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Jan 9, 2018

EBOOK - Fundamentals of HEAT and MASS Transfer (Frank P. Incropera & David P. Dewitt)


EBOOK - Các nguyên lý cơ bản của truyền nhiệt (Frank P. Incropera & David P. Dewitt) - 1076 Trang.

In the Preface to the previous edition, we posed questions regarding trends in engineering education and practice, and whether the discipline of heat transfer would remain relevant.
After weighing various arguments, we concluded that the future of engineering was bright and that heat transfer would remain a vital and enabling discipline across a range of emerging technologies including but not limited to information technology, biotechnology, pharmacology, and alternative energy generation.

Since we drew these conclusions, many changes have occurred in both engineering education and engineering practice. Driving factors have been a contracting global economy, coupled with technological and environmental challenges associated with energy production and energy conversion.
The impact of a weak global economy on higher educationhas been sobering. Colleges and universities around the world are being forced to set priorities and answer tough questions as to which educational programs are crucial, and which are not. Was our previous assessment of the future of engineering, including the relevance of heat transfer, too optimistic?

CHAPTER 1 Introduction 1
1.1 What and How? 2
1.2 Physical Origins and Rate Equations 3
1.2.1 Conduction 3
1.2.2 Convection 6
1.2.3 Radiation 8
1.2.4 The Thermal Resistance Concept 12
1.3 Relationship to Thermodynamics 12
1.3.1 Relationship to the First Law of Thermodynamics
(Conservation of Energy) 13
1.3.2 Relationship to the Second Law of Thermodynamics and the
Efficiency of Heat Engines 31
1.4 Units and Dimensions 36
1.5 Analysis of Heat Transfer Problems: Methodology 38
1.6 Relevance of Heat Transfer 41
1.7 Summary 45
References 48
Problems 49
CHAPTER 2 Introduction to Conduction 67
2.1 The Conduction Rate Equation 68
2.2 The Thermal Properties of Matter 70
2.2.1 Thermal Conductivity 70
2.2.2 Other Relevant Properties 78
2.3 The Heat Diffusion Equation 82
2.4 Boundary and Initial Conditions 90
2.5 Summary 94
References 95
Problems 95
CHAPTER 3 One-Dimensional, Steady-State Conduction 111
3.1 The Plane Wall 112
3.1.1 Temperature Distribution 112
3.1.2 Thermal Resistance 114
3.1.3 The Composite Wall 115
3.1.4 Contact Resistance 117
3.1.5 Porous Media 119
3.2 An Alternative Conduction Analysis 132
3.3 Radial Systems 136
3.3.1 The Cylinder 136
3.3.2 The Sphere 141
3.4 Summary of One-Dimensional Conduction Results 142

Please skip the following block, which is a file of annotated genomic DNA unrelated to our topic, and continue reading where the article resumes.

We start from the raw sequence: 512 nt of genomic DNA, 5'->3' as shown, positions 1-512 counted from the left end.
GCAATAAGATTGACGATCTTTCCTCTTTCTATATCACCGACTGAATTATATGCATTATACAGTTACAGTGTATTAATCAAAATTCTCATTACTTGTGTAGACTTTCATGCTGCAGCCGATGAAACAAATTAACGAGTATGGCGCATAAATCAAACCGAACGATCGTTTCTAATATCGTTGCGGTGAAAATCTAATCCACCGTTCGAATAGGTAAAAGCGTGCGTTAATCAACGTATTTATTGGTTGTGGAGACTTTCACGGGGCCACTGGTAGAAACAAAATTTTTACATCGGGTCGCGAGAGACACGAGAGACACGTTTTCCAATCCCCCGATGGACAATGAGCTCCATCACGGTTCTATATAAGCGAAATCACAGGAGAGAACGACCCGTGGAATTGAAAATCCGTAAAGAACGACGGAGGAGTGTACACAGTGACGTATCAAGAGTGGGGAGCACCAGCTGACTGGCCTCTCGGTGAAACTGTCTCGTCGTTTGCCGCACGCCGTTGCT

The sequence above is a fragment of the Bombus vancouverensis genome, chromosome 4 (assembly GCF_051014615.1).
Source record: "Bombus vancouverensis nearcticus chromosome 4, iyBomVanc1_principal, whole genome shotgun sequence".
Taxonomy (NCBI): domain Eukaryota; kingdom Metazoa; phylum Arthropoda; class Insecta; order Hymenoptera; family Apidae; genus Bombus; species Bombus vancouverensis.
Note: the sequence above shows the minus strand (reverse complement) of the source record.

3.5 Conduction with Thermal Energy Generation 142
3.5.1 The Plane Wall 143
3.5.2 Radial Systems 149
3.5.3 Tabulated Solutions 150
3.5.4 Application of Resistance Concepts 150
3.6 Heat Transfer from Extended Surfaces 154
3.6.1 A General Conduction Analysis 156
3.6.2 Fins of Uniform Cross-Sectional Area 158
3.6.3 Fin Performance 164
3.6.4 Fins of Nonuniform Cross-Sectional Area 167
3.6.5 Overall Surface Efficiency 170
3.7 The Bioheat Equation 178
3.8 Thermoelectric Power Generation 182
3.9 Micro- and Nanoscale Conduction 189
3.9.1 Conduction Through Thin Gas Layers 189
3.9.2 Conduction Through Thin Solid Films 190
3.10 Summary 190
References 193
Problems 193
CHAPTER 4 Two-Dimensional, Steady-State Conduction 229
4.1 Alternative Approaches 230
4.2 The Method of Separation of Variables 231
4.3 The Conduction Shape Factor and the Dimensionless Conduction Heat Rate 235
4.4 Finite-Difference Equations 241
4.4.1 The Nodal Network 241
4.4.2 Finite-Difference Form of the Heat Equation 242
4.4.3 The Energy Balance Method 243
4.5 Solving the Finite-Difference Equations 250
4.5.1 Formulation as a Matrix Equation 250
4.5.2 Verifying the Accuracy of the Solution 251
4.6 Summary 256
References 257
Problems 257
4S.1The Graphical Method W-1
4S.1.1 Methodology of Constructing a Flux Plot W-1
4S.1.2 Determination of the Heat Transfer Rate W-2
4S.1.3 The Conduction Shape Factor W-3
4S.2The Gauss–Seidel Method: Example of Usage W-5
References W-9
Problems W-10
CHAPTER 5 Transient Conduction 279
5.1 The Lumped Capacitance Method 280
5.2 Validity of the Lumped Capacitance Method 283
5.3 General Lumped Capacitance Analysis 287
5.3.1 Radiation Only 288
5.3.2 Negligible Radiation 288
5.3.3 Convection Only with Variable Convection Coefficient 289
5.3.4 Additional Considerations 289
5.4 Spatial Effects 298
5.5 The Plane Wall with Convection 299
5.5.1 Exact Solution 300
5.5.2 Approximate Solution 300
5.5.3 Total Energy Transfer 302
5.5.4 Additional Considerations 302
5.6 Radial Systems with Convection 303
5.6.1 Exact Solutions 303
5.6.2 Approximate Solutions 304
5.6.3 Total Energy Transfer 304
5.6.4 Additional Considerations 305
5.7 The Semi-Infinite Solid 310
5.8 Objects with Constant Surface Temperatures or Surface
Heat Fluxes 317
5.8.1 Constant Temperature Boundary Conditions 317
5.8.2 Constant Heat Flux Boundary Conditions 319
5.8.3 Approximate Solutions 320
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